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First – what is an auto-tack?
It’s when you are sailing along on a close haul about 30 or so degrees off the wind minding your own business when either the wind changes OR you weren’t watching the boat turning up into the wind. Either way the wind now is coming from the front of the boat – it back-winds the jib sail and over you go onto the other tack. Oh man that is frustrating because there is now a lot of work to do with grinding in sheets, getting back up to speed then tacking back. Whew!
In addition, it makes you look like an absolute twit of a sailor – in front of new people and especially in front of experienced people. It’s a rookie landlubber thing to do.
Here is a couple of tips on how to prevent that. (thank goodness)
(1) As soon as it has happened take the wheel and do a giant turn to try to bring the boat back onto its original course. I’m not talking about just turning the wheel – it has to be a giant turn and it has to be fast. If you have a tiller then bring the tiller all the way over.
The reason you have to do this large and fast is that you still have velocity in the boat and the rudder at this point is still pretty effective but it has to overcome the very large force on the front of the boat because of the wind back-winding on the jib now pushing your boat around. You have a few seconds to use the rudder to quickly overcome the force and get it back around. The further the boat goes through the wind the greater the force at the front of the boat. Acting fast prevents the turning force on the jib from getting too big. The other thing that is happening is that the boat is very quickly losing velocity and this is making the rudder less and less effective. Force on the rudder is proportional to the square of the velocity. So if you halve the velocity the rudder become 4 times less effective.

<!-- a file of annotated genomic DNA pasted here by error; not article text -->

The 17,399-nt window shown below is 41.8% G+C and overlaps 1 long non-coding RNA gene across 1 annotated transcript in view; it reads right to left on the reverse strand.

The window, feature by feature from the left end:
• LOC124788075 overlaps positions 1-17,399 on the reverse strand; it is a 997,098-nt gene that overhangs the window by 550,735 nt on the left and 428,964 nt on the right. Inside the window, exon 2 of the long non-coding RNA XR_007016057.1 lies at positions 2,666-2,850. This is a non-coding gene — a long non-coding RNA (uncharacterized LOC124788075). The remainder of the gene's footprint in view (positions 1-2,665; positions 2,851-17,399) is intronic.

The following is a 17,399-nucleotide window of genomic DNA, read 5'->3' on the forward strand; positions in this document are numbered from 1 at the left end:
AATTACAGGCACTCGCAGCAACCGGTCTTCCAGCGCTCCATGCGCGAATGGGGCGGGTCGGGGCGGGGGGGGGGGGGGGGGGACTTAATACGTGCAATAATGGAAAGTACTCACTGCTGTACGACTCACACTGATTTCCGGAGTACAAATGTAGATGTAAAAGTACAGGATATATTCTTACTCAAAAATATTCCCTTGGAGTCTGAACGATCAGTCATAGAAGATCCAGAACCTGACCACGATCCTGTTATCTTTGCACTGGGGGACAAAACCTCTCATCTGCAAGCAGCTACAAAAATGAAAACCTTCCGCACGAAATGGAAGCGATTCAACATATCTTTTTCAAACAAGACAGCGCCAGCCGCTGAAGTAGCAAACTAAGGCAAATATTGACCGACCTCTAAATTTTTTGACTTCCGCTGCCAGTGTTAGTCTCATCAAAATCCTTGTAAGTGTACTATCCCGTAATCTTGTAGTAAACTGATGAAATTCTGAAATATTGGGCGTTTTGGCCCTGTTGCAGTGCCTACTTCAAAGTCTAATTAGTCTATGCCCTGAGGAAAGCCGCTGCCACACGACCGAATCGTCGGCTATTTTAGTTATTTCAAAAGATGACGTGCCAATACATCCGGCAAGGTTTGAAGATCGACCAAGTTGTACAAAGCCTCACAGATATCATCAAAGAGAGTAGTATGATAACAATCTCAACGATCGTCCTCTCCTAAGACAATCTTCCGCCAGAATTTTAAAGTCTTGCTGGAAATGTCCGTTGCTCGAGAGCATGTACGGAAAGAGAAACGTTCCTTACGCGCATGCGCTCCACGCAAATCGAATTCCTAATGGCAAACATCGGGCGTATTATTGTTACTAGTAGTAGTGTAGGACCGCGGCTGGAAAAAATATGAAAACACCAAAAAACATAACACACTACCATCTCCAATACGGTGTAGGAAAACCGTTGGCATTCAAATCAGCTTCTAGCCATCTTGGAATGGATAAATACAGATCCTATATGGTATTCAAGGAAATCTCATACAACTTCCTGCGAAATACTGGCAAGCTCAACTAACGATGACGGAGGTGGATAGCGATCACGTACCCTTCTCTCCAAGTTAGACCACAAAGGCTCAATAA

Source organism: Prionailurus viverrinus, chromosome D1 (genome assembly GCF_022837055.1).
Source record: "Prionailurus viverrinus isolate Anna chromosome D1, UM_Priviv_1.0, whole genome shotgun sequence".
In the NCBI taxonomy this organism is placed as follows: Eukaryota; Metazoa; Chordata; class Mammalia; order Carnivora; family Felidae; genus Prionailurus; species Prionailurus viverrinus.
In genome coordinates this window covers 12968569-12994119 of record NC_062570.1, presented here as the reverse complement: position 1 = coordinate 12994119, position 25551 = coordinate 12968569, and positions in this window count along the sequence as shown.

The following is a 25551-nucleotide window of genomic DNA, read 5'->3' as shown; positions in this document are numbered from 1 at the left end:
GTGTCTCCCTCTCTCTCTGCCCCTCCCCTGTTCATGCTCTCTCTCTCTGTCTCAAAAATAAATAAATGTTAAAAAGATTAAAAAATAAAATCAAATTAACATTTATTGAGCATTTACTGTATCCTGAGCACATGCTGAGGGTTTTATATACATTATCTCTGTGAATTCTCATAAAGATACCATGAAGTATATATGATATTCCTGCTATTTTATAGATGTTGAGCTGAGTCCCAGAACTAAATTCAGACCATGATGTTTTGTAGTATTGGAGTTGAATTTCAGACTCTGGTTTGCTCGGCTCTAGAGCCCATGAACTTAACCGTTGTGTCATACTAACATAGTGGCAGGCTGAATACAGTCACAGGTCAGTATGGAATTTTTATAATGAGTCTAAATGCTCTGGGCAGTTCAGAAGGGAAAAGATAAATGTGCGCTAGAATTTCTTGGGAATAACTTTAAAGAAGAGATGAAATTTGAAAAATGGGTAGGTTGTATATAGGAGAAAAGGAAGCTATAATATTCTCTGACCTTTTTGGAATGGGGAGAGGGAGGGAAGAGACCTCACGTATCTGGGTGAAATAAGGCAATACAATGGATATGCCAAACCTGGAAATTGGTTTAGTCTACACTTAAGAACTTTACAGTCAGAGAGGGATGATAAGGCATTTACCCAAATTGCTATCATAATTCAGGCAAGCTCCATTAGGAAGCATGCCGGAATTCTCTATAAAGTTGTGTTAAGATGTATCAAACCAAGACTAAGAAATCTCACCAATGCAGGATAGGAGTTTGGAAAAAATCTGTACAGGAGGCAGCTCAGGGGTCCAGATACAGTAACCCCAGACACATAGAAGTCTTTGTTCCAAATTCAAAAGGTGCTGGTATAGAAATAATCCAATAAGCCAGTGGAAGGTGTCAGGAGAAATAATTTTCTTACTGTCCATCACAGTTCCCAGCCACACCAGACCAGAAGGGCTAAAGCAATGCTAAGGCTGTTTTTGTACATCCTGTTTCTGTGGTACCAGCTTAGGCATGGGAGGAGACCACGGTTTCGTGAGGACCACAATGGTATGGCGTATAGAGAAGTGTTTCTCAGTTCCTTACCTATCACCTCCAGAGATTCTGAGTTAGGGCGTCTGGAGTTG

So do a large and fast turn on the wheel or tiller to get the boat back to its original heading.
(2) Another thing to do is to instantly release the jib sheet. This totally takes away the front turning force on the jib, giving all control forces back to the rudder only. Provided you have any speed left in the boat, usually you can get it back around.
Number 1 above is best because it involves less grinding – if you can get it back. Number 2 should be instantly done if number 1 is not working. All in all both have to be done fast.
In reality, this should never really happen to you if you are constantly aware of the wind forces on the boat. You can feel these forces easily because the boat heels over (even slightly) due to the wind. If the boat begins to stand up straight it is happening for 1 of 2 reasons. 1- you are heading too close into the wind either by not paying attention to your heading or a wind shift to forward or 2 the wind suddenly dropped. In both cases you will make a turn downwind. 1 is obvious but 2 is because if the true wind drops then the apparent wind shifts to more come from the front of the boat. Thus in both cases, when the boat stands up you should be turning the boat downwind. Number 2 (wind drop) is not going to make you auto-tack but number 1 a wind shift to forward or an unbeknownst unwatching turn into the wind will make you auto-tack.
Thus the zeroth way to prevent an auto-tack is to feel the boat. But this takes more experience.
Anecdote: One time I was out with some friends sailing. I had a friend steering. He kept on doing autotacks – from just not paying enough attention and not feeling the boat stand up and not making the turn down wind. I told him the next time he did that he would have to start doing all the work on the jib sheets. That fixed him – he doesn’t do it anymore. Hee hee. Learn by fire!
Here is a quick animation to show a rookie helmsperson not paying attention and turning the boat up into the wind. Half way through you release the jib sheet removing the forward force and then also doing a big turn downwind with the rudder.
Here is another great similar article on a concept called pinching and what it is doing to the boat and how to feel it and how not to do it.
Some sailing courses/books try to give you the stiff technical stuff on sailing. NauticEd courses get right down into the nitty details like this to make you a better sailor all around.
Take the NauticEd Skipper Course and learn the technical details but also so many tips and tricks you’ll come out looking and sounding like a professional. For Beginner to intermediate sailors, the NauticEd Skipper Course should be your first stop.